Visit South Downs - Your Guide to the South Downs

National Trust in the South Downs

National Trust

With many historic properties, gardens & places to see across the South Downs, the National Trust has something for everyone.
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Day's out in Brighton and Hove

Days out in Brighton and Hove

Whatever the weather, there is always something to do in Brighton & Hove
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South Downs Way

One of Britain’s National Trails, it runs for around 100 miles from Winchester in Hampshire to Eastbourne in Sussex.
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House and Gardens

Around the beautiful South Downs we have some exceptional houses and gardens for you to go a view at your pleasure, if you like to

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Visit South Downs Editorial Team

South Downs Vineyards

Where do you think of when you think of beautiful wine? France, Italy, Spain? South Africa, Australian maybe Chile? How about England, more specifically the

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Visit South Downs Editorial Team

South Downs Facts

Does the place fascinate you? Make you want to know more about the how, the why, the when? It does me, never have I witnessed

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Things to do in the South Downs 


With over 3,300 kilometres of rights of way and some of the finest scenery in the South of England, the South Downs National Park is the ideal place to go walking and enjoy the breath-taking views. While you’re exploring the South Downs why not have a go at geocaching? There are 30 geocache sites to discover in the park and you can earn extra points if you choose an eco-friendly means of transport or eat at a local café. If you are feeling adventurous, you can walk the whole of the South Downs Way, one of the UK’s National Trails. It usually takes around 8 or 9 days to complete the 160km trail, and you can arrange to have your baggage transported from one stop-off point to the next.


There are 1,200 kilometres of bridleways which are open to cyclists across the South Downs, and with 15 cycle hire places in the park, you don’t even need to bring your own bicycle. If you want a long cycle ride, the entire length of the South Downs Way is suitable for cycling.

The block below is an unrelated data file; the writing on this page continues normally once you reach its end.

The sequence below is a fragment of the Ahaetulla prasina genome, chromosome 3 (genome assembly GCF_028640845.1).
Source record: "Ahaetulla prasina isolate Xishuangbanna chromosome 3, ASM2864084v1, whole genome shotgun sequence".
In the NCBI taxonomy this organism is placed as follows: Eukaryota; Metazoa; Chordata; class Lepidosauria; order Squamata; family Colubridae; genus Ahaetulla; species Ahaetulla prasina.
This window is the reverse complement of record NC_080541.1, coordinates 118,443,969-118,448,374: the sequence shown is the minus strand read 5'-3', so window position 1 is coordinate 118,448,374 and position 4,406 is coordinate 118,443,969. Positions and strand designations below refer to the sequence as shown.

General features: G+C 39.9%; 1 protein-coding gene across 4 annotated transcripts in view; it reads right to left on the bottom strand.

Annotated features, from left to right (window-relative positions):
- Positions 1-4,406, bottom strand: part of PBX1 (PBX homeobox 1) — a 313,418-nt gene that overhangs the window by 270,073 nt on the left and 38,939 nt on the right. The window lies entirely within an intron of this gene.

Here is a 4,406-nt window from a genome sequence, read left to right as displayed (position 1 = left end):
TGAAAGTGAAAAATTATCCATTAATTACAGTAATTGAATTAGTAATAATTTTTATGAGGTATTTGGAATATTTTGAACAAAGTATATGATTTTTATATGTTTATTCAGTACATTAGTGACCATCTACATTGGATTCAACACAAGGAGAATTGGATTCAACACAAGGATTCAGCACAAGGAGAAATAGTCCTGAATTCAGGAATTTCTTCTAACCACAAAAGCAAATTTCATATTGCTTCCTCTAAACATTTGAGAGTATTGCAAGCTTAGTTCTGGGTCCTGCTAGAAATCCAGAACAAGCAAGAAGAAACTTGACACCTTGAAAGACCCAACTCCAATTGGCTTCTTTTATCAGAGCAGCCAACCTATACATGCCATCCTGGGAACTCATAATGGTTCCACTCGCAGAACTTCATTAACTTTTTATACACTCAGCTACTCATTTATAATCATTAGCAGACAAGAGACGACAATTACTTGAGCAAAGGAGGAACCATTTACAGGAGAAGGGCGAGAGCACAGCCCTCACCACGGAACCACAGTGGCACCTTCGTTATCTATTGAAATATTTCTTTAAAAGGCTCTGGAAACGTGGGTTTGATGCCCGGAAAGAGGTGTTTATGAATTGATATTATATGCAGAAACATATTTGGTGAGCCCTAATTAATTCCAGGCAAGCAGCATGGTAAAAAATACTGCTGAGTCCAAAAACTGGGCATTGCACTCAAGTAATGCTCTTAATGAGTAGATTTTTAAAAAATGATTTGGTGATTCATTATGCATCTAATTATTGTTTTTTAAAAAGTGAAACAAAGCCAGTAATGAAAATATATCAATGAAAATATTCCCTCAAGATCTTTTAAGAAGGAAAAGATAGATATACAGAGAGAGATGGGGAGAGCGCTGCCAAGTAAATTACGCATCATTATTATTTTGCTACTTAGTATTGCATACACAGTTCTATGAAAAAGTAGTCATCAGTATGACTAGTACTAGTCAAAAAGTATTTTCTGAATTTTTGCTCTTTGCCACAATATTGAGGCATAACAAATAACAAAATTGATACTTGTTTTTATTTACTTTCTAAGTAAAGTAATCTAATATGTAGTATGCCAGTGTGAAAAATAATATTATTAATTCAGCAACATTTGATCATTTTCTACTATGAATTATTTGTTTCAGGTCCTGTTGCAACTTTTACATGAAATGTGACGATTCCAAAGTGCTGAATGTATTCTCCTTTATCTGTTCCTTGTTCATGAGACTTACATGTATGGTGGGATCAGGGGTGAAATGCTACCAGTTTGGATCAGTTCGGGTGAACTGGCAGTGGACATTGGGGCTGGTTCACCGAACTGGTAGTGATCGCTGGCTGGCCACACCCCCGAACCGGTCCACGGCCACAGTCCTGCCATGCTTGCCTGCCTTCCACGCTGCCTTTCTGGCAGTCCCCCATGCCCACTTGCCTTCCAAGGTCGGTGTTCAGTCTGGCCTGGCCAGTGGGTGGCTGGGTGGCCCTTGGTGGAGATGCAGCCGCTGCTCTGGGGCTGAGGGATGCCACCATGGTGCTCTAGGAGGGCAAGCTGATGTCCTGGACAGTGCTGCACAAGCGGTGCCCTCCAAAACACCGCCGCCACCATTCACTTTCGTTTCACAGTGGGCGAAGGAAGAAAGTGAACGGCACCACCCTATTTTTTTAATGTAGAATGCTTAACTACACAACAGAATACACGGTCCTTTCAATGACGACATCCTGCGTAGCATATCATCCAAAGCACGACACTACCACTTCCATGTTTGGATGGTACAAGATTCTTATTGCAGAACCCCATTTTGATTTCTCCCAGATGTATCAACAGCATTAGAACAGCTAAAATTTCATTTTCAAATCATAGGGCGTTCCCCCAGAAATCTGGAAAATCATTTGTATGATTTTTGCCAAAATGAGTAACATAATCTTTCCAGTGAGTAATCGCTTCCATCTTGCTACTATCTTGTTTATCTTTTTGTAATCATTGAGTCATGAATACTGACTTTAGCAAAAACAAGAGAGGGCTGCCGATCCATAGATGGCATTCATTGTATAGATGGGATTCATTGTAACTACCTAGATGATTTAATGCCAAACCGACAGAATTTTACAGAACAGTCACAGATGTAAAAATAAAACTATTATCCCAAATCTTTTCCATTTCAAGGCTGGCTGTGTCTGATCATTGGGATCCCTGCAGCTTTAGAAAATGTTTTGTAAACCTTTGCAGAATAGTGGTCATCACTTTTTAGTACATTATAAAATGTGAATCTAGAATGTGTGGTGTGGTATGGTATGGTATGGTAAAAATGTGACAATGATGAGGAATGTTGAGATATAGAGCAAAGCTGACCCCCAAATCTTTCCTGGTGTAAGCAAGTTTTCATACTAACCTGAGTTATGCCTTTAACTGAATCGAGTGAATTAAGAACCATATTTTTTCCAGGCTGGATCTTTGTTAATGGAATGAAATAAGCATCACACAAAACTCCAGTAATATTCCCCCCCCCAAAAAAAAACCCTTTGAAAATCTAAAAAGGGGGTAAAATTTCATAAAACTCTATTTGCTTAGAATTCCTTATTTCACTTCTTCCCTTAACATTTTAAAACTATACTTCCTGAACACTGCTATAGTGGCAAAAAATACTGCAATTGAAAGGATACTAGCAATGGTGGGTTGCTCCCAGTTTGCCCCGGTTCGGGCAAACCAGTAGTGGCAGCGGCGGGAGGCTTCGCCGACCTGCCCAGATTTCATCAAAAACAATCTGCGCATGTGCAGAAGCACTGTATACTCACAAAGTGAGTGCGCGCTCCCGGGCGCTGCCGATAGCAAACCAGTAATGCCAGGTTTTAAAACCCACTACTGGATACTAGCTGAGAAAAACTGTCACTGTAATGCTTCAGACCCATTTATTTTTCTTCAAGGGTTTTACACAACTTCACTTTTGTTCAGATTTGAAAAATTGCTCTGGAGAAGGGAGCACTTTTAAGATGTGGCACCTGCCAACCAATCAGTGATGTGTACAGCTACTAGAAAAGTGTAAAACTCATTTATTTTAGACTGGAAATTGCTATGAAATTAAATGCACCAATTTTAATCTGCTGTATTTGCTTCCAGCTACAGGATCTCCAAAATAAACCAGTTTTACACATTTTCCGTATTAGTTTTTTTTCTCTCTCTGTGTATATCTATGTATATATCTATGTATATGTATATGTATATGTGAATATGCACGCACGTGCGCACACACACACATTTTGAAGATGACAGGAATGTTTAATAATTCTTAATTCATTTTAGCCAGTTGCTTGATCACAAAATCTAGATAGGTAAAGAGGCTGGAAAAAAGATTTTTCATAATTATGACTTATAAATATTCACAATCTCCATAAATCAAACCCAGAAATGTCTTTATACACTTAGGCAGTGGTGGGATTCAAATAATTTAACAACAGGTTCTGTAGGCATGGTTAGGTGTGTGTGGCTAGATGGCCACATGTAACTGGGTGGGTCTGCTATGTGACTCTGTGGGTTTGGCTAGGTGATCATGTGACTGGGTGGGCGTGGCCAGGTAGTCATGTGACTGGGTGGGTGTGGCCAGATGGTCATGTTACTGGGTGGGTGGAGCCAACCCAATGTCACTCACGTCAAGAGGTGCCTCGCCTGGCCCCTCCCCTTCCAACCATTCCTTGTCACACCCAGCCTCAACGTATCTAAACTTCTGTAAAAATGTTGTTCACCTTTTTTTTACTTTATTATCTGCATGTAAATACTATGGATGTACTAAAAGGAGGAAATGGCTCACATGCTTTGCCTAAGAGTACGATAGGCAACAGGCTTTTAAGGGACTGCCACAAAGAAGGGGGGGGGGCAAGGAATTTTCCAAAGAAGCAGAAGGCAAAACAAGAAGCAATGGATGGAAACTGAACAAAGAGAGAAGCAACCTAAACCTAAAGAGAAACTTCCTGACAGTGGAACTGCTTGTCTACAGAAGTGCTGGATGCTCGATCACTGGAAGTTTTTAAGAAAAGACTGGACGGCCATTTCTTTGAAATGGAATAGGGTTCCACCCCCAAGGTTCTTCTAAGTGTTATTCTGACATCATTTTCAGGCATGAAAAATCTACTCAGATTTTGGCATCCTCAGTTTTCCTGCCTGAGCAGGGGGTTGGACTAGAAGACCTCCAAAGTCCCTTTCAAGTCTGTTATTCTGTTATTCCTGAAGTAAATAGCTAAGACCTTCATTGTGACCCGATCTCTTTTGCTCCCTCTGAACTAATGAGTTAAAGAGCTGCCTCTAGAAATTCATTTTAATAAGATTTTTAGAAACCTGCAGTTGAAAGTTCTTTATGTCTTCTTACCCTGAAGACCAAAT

With minimal light pollution, the South Downs National Park is one the best places for stargazing in the South East of England. In 2016 the park was named an International Dark Sky Reserve, only the second such region in England and the twelfth in the world.

Historic places to visit in the South Downs National Park

There are some fine historic estates within the park, including Petworth House and Uppark, both owned by the National Trust. In the historic town of Lewes visit the Norman castle which is set high on a hill and affords wonderful views of the surrounding countryside and as far the sea on a clear day. You can also visit the home of one of Henry VIII’s wives, Anne of Cleeves.

How to get to the South Downs National Park

The South Downs National Park is in easy reach of central London, and it is also readily accessible from Gatwick Airport. The train journey from London Victoria to Lewes takes just over an hour, and there are also regular services to places such as Brighton, Eastbourne and Winchester, from where you can quickly travel to the South Downs Park by bus or cycling.

Make the South Downs National Park the destination for your next adventure and discover a beautiful and fascinating part of England.

Discover the beauty of the South Downs National Park

Considered by many to be the most attractive part of South East England, the South Downs National Park has been designated an Area of Outstanding Natural Beauty since 1966. The South Downs region was awarded National Park status in 2011, making it the newest of the UK’s national parks. The South Downs National Park spans much of the area between the seaside resort of Eastbourne and the city of Winchester which dates back to Roman times. Its 1,625 km2 encompass a wide range of landscapes, from dramatic chalk cliffs to rolling hills in the countryside. It is home to charming villages such as Alfriston, Ditchling and Firle, as well as several historic towns including Arundel, Lewes and Midhurst.

The park is situated in the most prosperous of England’s regions, the South East, which attracts millions of tourists every year. Tourism is very important to the area, generating over £2,572 million in income each year. Around 70% of the region is farmed and forests cover around 14% of the land, with the South East region incorporating the four most wooded counties in the country.